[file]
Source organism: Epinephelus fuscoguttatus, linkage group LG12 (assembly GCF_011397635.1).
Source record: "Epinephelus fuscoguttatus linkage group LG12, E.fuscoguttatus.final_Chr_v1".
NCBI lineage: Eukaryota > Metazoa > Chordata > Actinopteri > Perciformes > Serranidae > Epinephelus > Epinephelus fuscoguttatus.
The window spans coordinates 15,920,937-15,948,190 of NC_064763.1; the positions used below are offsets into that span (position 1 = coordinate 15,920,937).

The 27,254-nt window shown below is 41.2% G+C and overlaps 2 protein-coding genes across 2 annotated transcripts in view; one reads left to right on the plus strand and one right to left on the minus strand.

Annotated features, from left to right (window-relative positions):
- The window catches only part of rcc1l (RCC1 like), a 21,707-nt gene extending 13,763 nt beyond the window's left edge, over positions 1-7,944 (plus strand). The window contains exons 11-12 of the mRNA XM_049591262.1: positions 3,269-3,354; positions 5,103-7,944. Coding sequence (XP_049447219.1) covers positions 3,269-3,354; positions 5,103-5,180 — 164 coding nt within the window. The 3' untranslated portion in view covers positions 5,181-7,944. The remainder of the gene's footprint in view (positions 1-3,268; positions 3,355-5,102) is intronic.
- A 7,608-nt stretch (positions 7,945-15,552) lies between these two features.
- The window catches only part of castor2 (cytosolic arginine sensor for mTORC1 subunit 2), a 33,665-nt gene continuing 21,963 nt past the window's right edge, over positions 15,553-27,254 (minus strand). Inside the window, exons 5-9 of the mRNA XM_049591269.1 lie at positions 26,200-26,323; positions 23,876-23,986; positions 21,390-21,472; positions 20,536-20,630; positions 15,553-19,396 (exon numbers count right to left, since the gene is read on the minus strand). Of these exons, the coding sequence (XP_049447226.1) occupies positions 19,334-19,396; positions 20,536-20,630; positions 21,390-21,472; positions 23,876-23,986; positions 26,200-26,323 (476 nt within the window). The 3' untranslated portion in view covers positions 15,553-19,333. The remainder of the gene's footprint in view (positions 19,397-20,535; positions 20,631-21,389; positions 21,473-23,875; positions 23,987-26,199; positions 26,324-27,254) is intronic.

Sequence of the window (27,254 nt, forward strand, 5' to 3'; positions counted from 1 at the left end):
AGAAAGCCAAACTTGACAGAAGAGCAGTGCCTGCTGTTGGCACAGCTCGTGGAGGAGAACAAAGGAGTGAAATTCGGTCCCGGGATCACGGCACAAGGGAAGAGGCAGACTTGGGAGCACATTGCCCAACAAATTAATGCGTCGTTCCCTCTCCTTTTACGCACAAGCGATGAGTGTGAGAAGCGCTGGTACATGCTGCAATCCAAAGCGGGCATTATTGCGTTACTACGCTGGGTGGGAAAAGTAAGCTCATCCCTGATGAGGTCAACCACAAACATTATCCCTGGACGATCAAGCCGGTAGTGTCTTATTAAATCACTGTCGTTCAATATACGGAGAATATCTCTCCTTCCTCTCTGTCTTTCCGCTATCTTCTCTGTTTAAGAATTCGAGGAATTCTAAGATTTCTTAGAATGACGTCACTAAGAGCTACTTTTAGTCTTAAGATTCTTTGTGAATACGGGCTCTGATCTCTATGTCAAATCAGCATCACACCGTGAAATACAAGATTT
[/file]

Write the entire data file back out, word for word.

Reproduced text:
Source organism: Epinephelus fuscoguttatus, linkage group LG12 (assembly GCF_011397635.1).
Source record: "Epinephelus fuscoguttatus linkage group LG12, E.fuscoguttatus.final_Chr_v1".
NCBI lineage: Eukaryota > Metazoa > Chordata > Actinopteri > Perciformes > Serranidae > Epinephelus > Epinephelus fuscoguttatus.
The window spans coordinates 15,920,937-15,948,190 of NC_064763.1; the positions used below are offsets into that span (position 1 = coordinate 15,920,937).

The 27,254-nt window shown below is 41.2% G+C and overlaps 2 protein-coding genes across 2 annotated transcripts in view; one reads left to right on the plus strand and one right to left on the minus strand.

Annotated features, from left to right (window-relative positions):
- The window catches only part of rcc1l (RCC1 like), a 21,707-nt gene extending 13,763 nt beyond the window's left edge, over positions 1-7,944 (plus strand). The window contains exons 11-12 of the mRNA XM_049591262.1: positions 3,269-3,354; positions 5,103-7,944. Coding sequence (XP_049447219.1) covers positions 3,269-3,354; positions 5,103-5,180 — 164 coding nt within the window. The 3' untranslated portion in view covers positions 5,181-7,944. The remainder of the gene's footprint in view (positions 1-3,268; positions 3,355-5,102) is intronic.
- A 7,608-nt stretch (positions 7,945-15,552) lies between these two features.
- The window catches only part of castor2 (cytosolic arginine sensor for mTORC1 subunit 2), a 33,665-nt gene continuing 21,963 nt past the window's right edge, over positions 15,553-27,254 (minus strand). Inside the window, exons 5-9 of the mRNA XM_049591269.1 lie at positions 26,200-26,323; positions 23,876-23,986; positions 21,390-21,472; positions 20,536-20,630; positions 15,553-19,396 (exon numbers count right to left, since the gene is read on the minus strand). Of these exons, the coding sequence (XP_049447226.1) occupies positions 19,334-19,396; positions 20,536-20,630; positions 21,390-21,472; positions 23,876-23,986; positions 26,200-26,323 (476 nt within the window). The 3' untranslated portion in view covers positions 15,553-19,333. The remainder of the gene's footprint in view (positions 19,397-20,535; positions 20,631-21,389; positions 21,473-23,875; positions 23,987-26,199; positions 26,324-27,254) is intronic.

Sequence of the window (27,254 nt, forward strand, 5' to 3'; positions counted from 1 at the left end):
AGAAAGCCAAACTTGACAGAAGAGCAGTGCCTGCTGTTGGCACAGCTCGTGGAGGAGAACAAAGGAGTGAAATTCGGTCCCGGGATCACGGCACAAGGGAAGAGGCAGACTTGGGAGCACATTGCCCAACAAATTAATGCGTCGTTCCCTCTCCTTTTACGCACAAGCGATGAGTGTGAGAAGCGCTGGTACATGCTGCAATCCAAAGCGGGCATTATTGCGTTACTACGCTGGGTGGGAAAAGTAAGCTCATCCCTGATGAGGTCAACCACAAACATTATCCCTGGACGATCAAGCCGGTAGTGTCTTATTAAATCACTGTCGTTCAATATACGGAGAATATCTCTCCTTCCTCTCTGTCTTTCCGCTATCTTCTCTGTTTAAGAATTCGAGGAATTCTAAGATTTCTTAGAATGACGTCACTAAGAGCTACTTTTAGTCTTAAGATTCTTTGTGAATACGGGCTCTGATCTCTATGTCAAATCAGCATCACACCGTGAAATACAAGATTT